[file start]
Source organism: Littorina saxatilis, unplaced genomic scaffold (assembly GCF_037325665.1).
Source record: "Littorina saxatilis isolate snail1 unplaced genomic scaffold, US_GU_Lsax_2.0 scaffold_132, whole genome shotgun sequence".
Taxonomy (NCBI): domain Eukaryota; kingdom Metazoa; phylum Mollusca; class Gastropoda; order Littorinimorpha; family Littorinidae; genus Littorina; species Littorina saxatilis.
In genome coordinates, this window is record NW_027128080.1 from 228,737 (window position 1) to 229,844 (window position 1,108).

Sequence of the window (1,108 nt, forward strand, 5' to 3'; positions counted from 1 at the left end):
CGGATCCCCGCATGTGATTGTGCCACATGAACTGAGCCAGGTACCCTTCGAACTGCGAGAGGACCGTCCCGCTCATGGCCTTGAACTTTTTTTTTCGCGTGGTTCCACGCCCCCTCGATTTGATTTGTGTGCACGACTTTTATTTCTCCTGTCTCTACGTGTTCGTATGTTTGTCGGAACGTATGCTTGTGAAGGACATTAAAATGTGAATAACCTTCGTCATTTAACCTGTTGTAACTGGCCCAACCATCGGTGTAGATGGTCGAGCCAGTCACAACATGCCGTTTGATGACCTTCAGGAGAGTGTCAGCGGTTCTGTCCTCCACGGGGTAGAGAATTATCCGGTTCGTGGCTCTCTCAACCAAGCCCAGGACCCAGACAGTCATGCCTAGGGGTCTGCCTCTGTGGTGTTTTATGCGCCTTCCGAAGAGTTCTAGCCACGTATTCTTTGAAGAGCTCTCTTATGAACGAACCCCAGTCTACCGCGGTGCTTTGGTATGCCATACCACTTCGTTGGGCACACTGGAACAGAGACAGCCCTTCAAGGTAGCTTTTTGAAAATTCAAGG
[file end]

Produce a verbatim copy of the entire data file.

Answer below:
Source organism: Littorina saxatilis, unplaced genomic scaffold (assembly GCF_037325665.1).
Source record: "Littorina saxatilis isolate snail1 unplaced genomic scaffold, US_GU_Lsax_2.0 scaffold_132, whole genome shotgun sequence".
Taxonomy (NCBI): domain Eukaryota; kingdom Metazoa; phylum Mollusca; class Gastropoda; order Littorinimorpha; family Littorinidae; genus Littorina; species Littorina saxatilis.
In genome coordinates, this window is record NW_027128080.1 from 228,737 (window position 1) to 229,844 (window position 1,108).

Sequence of the window (1,108 nt, forward strand, 5' to 3'; positions counted from 1 at the left end):
CGGATCCCCGCATGTGATTGTGCCACATGAACTGAGCCAGGTACCCTTCGAACTGCGAGAGGACCGTCCCGCTCATGGCCTTGAACTTTTTTTTTCGCGTGGTTCCACGCCCCCTCGATTTGATTTGTGTGCACGACTTTTATTTCTCCTGTCTCTACGTGTTCGTATGTTTGTCGGAACGTATGCTTGTGAAGGACATTAAAATGTGAATAACCTTCGTCATTTAACCTGTTGTAACTGGCCCAACCATCGGTGTAGATGGTCGAGCCAGTCACAACATGCCGTTTGATGACCTTCAGGAGAGTGTCAGCGGTTCTGTCCTCCACGGGGTAGAGAATTATCCGGTTCGTGGCTCTCTCAACCAAGCCCAGGACCCAGACAGTCATGCCTAGGGGTCTGCCTCTGTGGTGTTTTATGCGCCTTCCGAAGAGTTCTAGCCACGTATTCTTTGAAGAGCTCTCTTATGAACGAACCCCAGTCTACCGCGGTGCTTTGGTATGCCATACCACTTCGTTGGGCACACTGGAACAGAGACAGCCCTTCAAGGTAGCTTTTTGAAAATTCAAGG